Experimental constraints on the partitioning of rhenium and some platinum-group elements between olivine and silicate melt

J. M. Brenan, W. F. McDonough, C. Dalpé

Research output: Contribution to journalArticlepeer-review

119 Citations (Scopus)

Abstract

We have performed partitioning experiments to assess the role of olivine in controlling the behavior of rhenium and the platinum group elements (PGEs) during basalt petrogenesis. Olivines were crystallized from an iron-bearing basalt at 1 bar (105 Pa) and log fO2 of -2.6, -4.9 and -7.4 (FMQ +4.3, +2 and -0.5, respectively). In situ analyses of olivine and glass by laser ablation inductively coupled plasma mass spectrometry (LA-ICP-MS) reveal a homogeneous distribution of Ru, Rh, Pd, Re, and Pt, but significant Os heterogeneity at the μm scale. This latter behavior arises from the presence of undissolved Os micronuggets suspended in the melt, and included in olivine crystals. Olivine-melt partition coefficients (Ds) for Re and the PGEs follow the order: DRh > DRu ≫ DPd ∼ DRe ∼ DPt. With decreasing fO2, Rh and Ru become more compatible, with maximum partition coefficients of ∼2.6 and ∼2, respectively, at log fO2 of -4.9. In contrast, D values for Pd become smaller with decreasing fO2, to a value of ∼0.006 at log fO2 of -7.4. Olivine-melt partitioning of Rh, Ru, Pd, Re and Pt derived from our experiments is confirmed by the behavior of these elements in lavas that have evolved by olivine fractionation. An elastic strain model predicts the olivine-melt partitioning of these elements, excepting our measured value of DPt, which is much lower. The fO2 dependence on partitioning implies that at higher fO2 some portion of PGEs exist in higher valence states than predicted from their solubility.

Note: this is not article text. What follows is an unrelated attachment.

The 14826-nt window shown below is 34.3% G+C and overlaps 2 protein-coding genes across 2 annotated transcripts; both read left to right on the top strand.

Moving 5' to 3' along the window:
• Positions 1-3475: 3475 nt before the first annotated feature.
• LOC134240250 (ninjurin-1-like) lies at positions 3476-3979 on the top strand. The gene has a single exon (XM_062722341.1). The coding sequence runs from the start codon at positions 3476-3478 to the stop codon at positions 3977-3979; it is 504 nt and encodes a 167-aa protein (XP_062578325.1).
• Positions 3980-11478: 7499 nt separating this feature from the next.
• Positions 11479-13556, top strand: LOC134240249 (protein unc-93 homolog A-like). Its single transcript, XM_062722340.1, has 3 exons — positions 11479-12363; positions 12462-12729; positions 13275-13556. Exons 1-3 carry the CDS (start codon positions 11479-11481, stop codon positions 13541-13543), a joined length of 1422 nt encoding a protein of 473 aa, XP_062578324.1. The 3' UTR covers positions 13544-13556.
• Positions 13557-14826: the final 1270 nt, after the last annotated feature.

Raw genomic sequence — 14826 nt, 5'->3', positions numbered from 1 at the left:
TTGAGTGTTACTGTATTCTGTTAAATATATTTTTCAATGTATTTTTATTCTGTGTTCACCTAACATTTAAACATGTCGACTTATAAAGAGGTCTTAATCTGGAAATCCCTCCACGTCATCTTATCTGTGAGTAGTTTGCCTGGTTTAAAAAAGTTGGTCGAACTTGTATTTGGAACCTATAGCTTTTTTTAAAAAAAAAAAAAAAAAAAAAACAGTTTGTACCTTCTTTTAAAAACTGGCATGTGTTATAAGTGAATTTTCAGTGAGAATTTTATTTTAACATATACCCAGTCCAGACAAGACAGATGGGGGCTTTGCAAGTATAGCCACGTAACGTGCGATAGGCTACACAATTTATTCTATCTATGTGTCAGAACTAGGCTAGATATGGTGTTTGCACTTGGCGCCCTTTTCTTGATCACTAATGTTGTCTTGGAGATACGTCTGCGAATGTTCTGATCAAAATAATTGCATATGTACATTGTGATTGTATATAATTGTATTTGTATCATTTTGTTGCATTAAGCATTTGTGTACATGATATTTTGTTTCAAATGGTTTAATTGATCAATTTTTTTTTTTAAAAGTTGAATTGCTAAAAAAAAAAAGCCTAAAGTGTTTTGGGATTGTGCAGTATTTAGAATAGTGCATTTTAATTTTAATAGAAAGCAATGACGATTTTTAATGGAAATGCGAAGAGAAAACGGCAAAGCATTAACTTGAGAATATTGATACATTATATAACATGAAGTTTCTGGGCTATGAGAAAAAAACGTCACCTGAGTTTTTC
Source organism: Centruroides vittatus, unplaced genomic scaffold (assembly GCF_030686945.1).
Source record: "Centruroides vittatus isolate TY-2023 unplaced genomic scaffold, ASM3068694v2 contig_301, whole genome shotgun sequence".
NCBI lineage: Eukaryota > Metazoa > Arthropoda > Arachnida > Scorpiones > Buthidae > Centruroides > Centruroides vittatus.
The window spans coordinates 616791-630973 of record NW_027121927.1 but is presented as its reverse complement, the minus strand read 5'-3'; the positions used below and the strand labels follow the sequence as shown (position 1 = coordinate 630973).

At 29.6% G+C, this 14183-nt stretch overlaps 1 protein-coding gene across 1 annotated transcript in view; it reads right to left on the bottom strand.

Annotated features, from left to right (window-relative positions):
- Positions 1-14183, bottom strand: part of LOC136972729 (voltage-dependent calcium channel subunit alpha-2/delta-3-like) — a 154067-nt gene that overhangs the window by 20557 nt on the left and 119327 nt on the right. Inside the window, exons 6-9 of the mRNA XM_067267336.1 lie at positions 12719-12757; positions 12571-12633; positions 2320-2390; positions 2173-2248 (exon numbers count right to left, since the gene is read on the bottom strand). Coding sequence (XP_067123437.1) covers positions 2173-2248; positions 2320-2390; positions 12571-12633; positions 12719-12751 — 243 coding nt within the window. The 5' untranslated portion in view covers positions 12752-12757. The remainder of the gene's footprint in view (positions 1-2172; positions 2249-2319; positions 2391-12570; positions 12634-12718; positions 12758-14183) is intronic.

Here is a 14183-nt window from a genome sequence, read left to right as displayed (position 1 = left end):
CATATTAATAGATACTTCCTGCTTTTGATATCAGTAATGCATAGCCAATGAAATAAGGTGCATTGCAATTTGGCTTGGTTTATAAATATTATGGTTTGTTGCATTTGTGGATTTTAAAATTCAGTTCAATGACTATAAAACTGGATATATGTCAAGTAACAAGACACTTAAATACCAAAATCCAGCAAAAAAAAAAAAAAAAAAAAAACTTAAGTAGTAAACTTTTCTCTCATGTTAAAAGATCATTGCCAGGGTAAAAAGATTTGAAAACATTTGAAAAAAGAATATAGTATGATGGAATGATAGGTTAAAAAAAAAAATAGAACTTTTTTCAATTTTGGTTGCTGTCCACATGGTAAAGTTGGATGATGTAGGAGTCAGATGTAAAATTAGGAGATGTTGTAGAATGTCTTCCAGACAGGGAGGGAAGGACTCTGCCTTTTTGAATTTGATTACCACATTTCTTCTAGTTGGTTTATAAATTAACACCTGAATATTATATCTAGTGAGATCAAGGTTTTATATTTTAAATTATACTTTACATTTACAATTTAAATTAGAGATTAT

Original languageEnglish
Pages (from-to)135-150
Number of pages16
JournalEarth and Planetary Science Letters
Volume212
Issue number1-2
DOIs
Publication statusPublished - 2003 Jul 15
Externally publishedYes

Keywords

  • Olivine
  • Platinum group elements
  • Siderophile element
  • Trace element partitioning

ASJC Scopus subject areas

  • Geophysics
  • Geochemistry and Petrology
  • Earth and Planetary Sciences (miscellaneous)
  • Space and Planetary Science

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